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Thursday 15 December
Great British Pound
The British Pound had a much better day than might have been expected on Thursday, rising against most currencies except the newly-buoyant Australian Dollar and Canadian Dollars. Its best performance came – in order - against the NZD, EUR and USD. Ahead of an EU Leaders’ Summit today, Prime Minister Theresa May had dinner in Brussels yesterday evening to lobby for swift agreement on the terms of a post-Brexit transition period. According to Press reports, May told the leaders that the British government “makes no secret of wanting to move on to the next phase and to approaching it with ambition and creativity”. “I believe this is in the best interests of the UK and the European Union,” May said. “A particular priority should be agreement on the implementation period so that we can bring greater certainty to businesses in the UK and across the 27.” It seems unlikely that anything concrete will emerge from these discussions. Instead, both sides will issue constructive Press releases claiming progress is being made, deadlines are tight, goodwill exists and negotiations can proceed in the New Year. Move along please, nothing to see here… At its final meeting of the year, the Bank of England’s MPC voted unanimously 9-0 in favour of no change in Bank Rate. Its accompanying Statement read very cautiously, stressing that the pace of future rate hikes would be very gradual and limited in extent. It reiterated its judgment that that “inflation is likely to be close to its peak, and will decline towards the 2% target in the medium term.” Interest rate changes – if they are made – are more likely to be announced in months when there is also a Quarterly Inflation Bulletin and Press Conference. The cycle for this is February, May, August and November so we shouldn’t have to worry about a rate hike at the January MPC meeting.The Pound opens in London this morning at USD1.3440 and EUR1.1405, with GBP/AUD at 1.7495 and GBP/NZD at 1.9135.
US Dollar (USD) GBP/USD expected range: 1.3410 – 1.3490
A quick look at the US Dollar index tells you that the USD had a good day on Thursday. A closer look behind the scenes, shows this is not strictly true. The EUR had a very poor day and as it comprises 57% of the index (which we highlighted here earlier this week), so the USD index was able to fight back. Having tumbled from a high on Tuesday afternoon in New York of 93.81 to 92.95 in Sydney yesterday morning. the USD index climbed back to 93.30; regaining almost exactly half its losses over the period.No matter how many times the Fed Statement is read and re-read (and your author has been doing this for longer than is healthy!) it is extremely difficult to pin the blame for any of the Dollar’s declines on the text therein: “the Committee continues to expect that, with gradual adjustments in the stance of monetary policy, economic activity will expand at a moderate pace and labor market conditions will remain strong.” Its new economic projections revised up 2018 GDP forecasts from 2.1% to 2.5% with further more modest upgrades to the outlook in 2019 and 2020. Though two of the nine voting members dissented, there were no downward revisions to future ‘dot points’ and the belief that inflation would indeed pick up was again reiterated.We’d say the US Dollar fell despite the Statement, not because of it. And if we may re-quote Dr. Yellen’s very last sentence from her very last FOMC Press Conference, “let me emphasize the correlation is not causation.” OK, she was talking about the shape of the yield curve rather than currency markets but it’s a point that always bears repetition when looking at the multiple drivers of foreign exchange each day.The US Dollar index opens this morning at 93.12 and a busy week of economic data finishes with the Empire manufacturing survey and November’s industrial production.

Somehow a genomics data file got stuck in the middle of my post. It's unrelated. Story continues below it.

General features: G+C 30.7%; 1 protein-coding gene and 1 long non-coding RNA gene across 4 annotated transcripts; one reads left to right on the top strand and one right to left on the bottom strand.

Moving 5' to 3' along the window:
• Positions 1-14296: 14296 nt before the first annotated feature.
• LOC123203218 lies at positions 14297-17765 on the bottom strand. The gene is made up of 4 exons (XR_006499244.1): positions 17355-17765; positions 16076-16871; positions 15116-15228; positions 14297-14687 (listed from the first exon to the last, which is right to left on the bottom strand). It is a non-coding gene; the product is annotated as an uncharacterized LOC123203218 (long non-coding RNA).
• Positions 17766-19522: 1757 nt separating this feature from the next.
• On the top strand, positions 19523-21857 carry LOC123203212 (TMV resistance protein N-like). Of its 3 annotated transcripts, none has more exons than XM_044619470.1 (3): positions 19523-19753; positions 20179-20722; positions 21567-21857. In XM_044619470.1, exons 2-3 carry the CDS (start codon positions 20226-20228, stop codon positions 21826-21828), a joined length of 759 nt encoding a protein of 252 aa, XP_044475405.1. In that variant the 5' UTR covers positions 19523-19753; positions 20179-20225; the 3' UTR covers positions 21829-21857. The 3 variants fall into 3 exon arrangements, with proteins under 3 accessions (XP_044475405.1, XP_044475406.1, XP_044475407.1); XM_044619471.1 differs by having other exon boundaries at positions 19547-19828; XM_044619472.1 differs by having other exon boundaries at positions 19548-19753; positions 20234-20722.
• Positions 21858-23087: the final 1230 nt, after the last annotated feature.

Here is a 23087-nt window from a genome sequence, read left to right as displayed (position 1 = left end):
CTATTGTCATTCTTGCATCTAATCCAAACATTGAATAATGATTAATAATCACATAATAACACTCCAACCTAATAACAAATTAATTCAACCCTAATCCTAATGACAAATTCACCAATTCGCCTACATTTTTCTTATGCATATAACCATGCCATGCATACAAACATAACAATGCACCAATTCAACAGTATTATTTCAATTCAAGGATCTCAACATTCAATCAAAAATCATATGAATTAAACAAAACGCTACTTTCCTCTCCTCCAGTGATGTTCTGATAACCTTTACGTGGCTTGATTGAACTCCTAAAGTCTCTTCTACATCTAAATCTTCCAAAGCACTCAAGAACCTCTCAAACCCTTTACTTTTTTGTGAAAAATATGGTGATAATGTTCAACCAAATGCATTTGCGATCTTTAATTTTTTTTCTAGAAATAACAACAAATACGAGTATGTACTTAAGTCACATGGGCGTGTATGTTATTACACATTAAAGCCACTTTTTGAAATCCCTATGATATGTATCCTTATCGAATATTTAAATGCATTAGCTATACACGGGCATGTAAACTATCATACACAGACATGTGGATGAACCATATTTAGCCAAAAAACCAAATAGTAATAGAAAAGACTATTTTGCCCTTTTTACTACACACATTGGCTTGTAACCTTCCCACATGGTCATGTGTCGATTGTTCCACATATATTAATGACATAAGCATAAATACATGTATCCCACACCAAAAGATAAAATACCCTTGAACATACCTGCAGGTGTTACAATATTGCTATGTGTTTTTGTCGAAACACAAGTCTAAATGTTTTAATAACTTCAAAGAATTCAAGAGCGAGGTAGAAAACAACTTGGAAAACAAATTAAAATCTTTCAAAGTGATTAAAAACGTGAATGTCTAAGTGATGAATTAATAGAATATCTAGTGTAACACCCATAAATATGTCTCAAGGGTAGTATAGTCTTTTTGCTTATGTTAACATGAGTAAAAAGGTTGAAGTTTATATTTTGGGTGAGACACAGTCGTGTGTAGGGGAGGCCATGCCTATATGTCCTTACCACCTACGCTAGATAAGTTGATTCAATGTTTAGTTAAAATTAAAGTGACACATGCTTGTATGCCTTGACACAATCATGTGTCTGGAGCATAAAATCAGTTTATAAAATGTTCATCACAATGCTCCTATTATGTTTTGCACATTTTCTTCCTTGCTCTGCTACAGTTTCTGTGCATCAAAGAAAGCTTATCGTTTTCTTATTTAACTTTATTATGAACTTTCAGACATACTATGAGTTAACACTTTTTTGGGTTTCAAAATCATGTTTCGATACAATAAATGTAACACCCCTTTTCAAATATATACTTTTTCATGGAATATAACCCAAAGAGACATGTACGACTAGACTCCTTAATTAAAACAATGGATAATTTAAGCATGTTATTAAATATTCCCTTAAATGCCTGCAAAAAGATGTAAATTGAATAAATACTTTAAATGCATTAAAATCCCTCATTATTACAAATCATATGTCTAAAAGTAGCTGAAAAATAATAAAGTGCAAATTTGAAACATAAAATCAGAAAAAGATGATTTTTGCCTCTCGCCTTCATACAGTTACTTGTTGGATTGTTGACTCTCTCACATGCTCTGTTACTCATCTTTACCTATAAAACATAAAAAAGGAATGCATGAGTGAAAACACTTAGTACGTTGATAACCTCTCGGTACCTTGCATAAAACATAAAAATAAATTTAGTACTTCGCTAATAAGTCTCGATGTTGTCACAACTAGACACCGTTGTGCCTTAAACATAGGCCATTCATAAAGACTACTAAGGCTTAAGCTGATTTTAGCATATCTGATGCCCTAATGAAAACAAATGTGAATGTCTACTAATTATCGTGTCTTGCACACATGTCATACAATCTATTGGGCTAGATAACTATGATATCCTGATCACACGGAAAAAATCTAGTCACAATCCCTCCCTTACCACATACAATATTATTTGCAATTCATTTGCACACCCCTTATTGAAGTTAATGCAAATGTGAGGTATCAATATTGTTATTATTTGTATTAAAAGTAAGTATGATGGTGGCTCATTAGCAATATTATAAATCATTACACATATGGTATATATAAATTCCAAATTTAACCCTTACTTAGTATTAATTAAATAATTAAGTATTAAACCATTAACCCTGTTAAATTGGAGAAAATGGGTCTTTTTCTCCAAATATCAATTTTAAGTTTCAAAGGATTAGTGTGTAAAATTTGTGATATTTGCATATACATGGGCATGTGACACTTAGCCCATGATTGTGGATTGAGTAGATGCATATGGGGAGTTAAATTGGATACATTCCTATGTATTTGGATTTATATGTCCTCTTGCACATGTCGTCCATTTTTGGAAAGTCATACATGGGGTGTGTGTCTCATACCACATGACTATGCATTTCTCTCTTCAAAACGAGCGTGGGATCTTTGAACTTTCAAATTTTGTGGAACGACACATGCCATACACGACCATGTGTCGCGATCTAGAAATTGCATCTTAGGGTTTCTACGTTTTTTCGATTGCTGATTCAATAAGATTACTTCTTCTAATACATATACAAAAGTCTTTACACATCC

Euro (EUR) GBP/EUR expected range: 1.1350 – 1.1495
Thursday was another day of broad-based losses for the EUR which completely unwound all of Wednesday gains against the US Dollar and finished firmly in bottom spot on the one-day FX performance table. EUR/USD fell from a high of 1.1844 to 1.1765 with GBP/EUR up from 1.1350 to 1.1400. Yet again, the currency’s fall came despite very positive incoming economic data; this time another very strong set of ‘flash’ PMI data in the Eurozone. Markit’s Press Release was full of seasonal good cheer. “The eurozone economy picked up further momentum at the end of 2017, with December seeing the fastest growth of business activity for nearly seven years. The best factory output and order book gains since 2000 pushed the manufacturing headline PMI to a record high, while an upturn in service sector to growth to the highest since early-2011 underscored the broad-based nature of the current surge in activity”. As for the ECB meeting, new staff economic projections showed upward revisions to growth forecasts. 2018 GDP is now seen at 2.3% (previously 1.8%) with 2019 at 1.9% from 1.7%. 2018 CPI was nudged up from 1.2% to 1.4% though 2019 and 2020 were left unchanged at 1.5% and 1.7% respectively. The Introductory Statement was basically a “copy/paste” job from October and Mr Draghi had so little to say the Press Conference actually finished 7 minutes ahead of schedule. EUR/USD opens in London this morning at 1.1785 with GBP/EUR at 1.1400.